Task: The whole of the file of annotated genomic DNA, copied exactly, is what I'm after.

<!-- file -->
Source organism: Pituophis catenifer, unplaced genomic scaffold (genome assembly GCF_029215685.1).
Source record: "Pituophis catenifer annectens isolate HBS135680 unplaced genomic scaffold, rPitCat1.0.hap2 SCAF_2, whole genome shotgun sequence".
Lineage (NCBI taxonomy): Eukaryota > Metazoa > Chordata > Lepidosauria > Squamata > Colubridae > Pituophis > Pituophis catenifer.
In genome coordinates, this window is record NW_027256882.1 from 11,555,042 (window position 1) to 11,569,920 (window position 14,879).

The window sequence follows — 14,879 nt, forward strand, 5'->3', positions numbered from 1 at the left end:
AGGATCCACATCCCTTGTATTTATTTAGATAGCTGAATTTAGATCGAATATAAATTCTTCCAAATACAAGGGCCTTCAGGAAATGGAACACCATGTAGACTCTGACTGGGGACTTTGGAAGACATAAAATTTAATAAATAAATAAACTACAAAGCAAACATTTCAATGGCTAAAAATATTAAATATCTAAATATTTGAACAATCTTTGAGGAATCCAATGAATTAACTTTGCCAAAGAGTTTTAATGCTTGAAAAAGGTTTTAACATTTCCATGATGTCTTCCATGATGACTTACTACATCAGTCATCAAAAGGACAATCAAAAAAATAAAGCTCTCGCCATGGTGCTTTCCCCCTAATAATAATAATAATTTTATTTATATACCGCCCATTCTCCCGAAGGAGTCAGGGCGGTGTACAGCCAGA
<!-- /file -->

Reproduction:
Source organism: Pituophis catenifer, unplaced genomic scaffold (genome assembly GCF_029215685.1).
Source record: "Pituophis catenifer annectens isolate HBS135680 unplaced genomic scaffold, rPitCat1.0.hap2 SCAF_2, whole genome shotgun sequence".
Lineage (NCBI taxonomy): Eukaryota > Metazoa > Chordata > Lepidosauria > Squamata > Colubridae > Pituophis > Pituophis catenifer.
In genome coordinates, this window is record NW_027256882.1 from 11,555,042 (window position 1) to 11,569,920 (window position 14,879).

The window sequence follows — 14,879 nt, forward strand, 5'->3', positions numbered from 1 at the left end:
AGGATCCACATCCCTTGTATTTATTTAGATAGCTGAATTTAGATCGAATATAAATTCTTCCAAATACAAGGGCCTTCAGGAAATGGAACACCATGTAGACTCTGACTGGGGACTTTGGAAGACATAAAATTTAATAAATAAATAAACTACAAAGCAAACATTTCAATGGCTAAAAATATTAAATATCTAAATATTTGAACAATCTTTGAGGAATCCAATGAATTAACTTTGCCAAAGAGTTTTAATGCTTGAAAAAGGTTTTAACATTTCCATGATGTCTTCCATGATGACTTACTACATCAGTCATCAAAAGGACAATCAAAAAAATAAAGCTCTCGCCATGGTGCTTTCCCCCTAATAATAATAATAATTTTATTTATATACCGCCCATTCTCCCGAAGGAGTCAGGGCGGTGTACAGCCAGA